UCDA Disputes APA/W5 Used Car Study

TORONTO, March 8 /CNW/ - The Used Car Dealers Association of Ontario (UCDA) questions the findings of the Automobile Protection Agency's (APA) 2009 Used Car Study. "It may make for good TV, but does little to inform consumers," says Warren Barnard, the UCDA's Legal Services Director.

The study uses arbitrary standards that fail to take into account industry practice and Ontario law. As well, the 16 dealers APA chose to visit are by no means a valid or meaningful cross-section of the dealer community - over 1,000 strong in Toronto alone.

The study accuses all but two of the 16 dealers of charging excessive fees. The fact that several of these dealers offered a wide range of quality vehicles at good prices and properly disclosed important facts, such as past accidents, was ignored. APA gave a failing grade for the simple reason that it didn't like the amount of fees being charged.

"Added fees and surcharges are a common component of consumer purchases across many retail sectors and the car industry is no exception," says Bob Pierce, UCDA Director of Member Services. "Extra fees are routinely charged by banks, airlines and on entertainment ticket sales, which, as a percentage of the purchase price, far exceed any fees charged by dealers," he added.

In Ontario, consumers benefit from some of the strictest disclosure laws in the country - and have for decades. In addition, recent changes to rules governing motor vehicle dealers have further enhanced the consumer protection Ontario car buyers have come to expect.

Ontario law requires dealers in the province to fully disclose fees in a written contract before the customer agrees to purchase the vehicle. Each of the 16 sample dealers in the APA study disclosed fees in contracts. In effect, the APA study ignored many acknowledged positive findings and branded a dealer as a total "failure" if fees did not satisfy APA's random criteria.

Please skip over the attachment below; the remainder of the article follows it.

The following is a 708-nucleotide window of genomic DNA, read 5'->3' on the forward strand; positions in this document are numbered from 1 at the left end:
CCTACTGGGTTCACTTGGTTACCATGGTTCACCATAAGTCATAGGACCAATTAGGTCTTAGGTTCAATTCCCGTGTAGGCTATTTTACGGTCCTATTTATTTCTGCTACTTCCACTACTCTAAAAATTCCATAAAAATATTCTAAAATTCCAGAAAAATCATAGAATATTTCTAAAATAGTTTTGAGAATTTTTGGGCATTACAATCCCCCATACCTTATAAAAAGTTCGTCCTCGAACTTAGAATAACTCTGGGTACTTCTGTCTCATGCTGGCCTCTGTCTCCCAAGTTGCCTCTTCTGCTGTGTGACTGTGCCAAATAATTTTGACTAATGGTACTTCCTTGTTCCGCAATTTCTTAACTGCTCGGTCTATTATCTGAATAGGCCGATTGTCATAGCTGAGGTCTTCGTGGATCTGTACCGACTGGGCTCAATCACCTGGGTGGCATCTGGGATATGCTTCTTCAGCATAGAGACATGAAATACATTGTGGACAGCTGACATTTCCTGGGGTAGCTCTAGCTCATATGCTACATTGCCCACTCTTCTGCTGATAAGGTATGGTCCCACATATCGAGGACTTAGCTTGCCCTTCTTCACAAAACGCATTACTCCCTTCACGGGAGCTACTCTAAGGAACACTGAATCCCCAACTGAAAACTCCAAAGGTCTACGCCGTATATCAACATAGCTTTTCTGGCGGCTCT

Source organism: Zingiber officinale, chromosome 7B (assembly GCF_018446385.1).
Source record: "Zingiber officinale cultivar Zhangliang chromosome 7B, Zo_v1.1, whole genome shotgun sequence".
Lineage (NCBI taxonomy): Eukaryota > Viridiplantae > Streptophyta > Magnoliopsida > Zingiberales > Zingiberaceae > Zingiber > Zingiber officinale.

Dealers must disclose a myriad of information when selling a vehicle and now must include all fees in advertised prices. Further, consumers now have unprecedented cancellation rights should certain required disclosures not be made.

"The reality is Ontario consumers can be more confident than ever about purchasing a used vehicle from a dealer. Consumers today can expect far more specific information about the vehicle they are buying - and have far more rights and protection if something should go wrong," Barnard said.

The UCDA represents 4,500 registered motor vehicle dealers across Ontario and offers industry education and free consumer dispute resolution services.

For further information: Warren Barnard or Bob Pierce at (416) 231-2600 or (800) 268-2598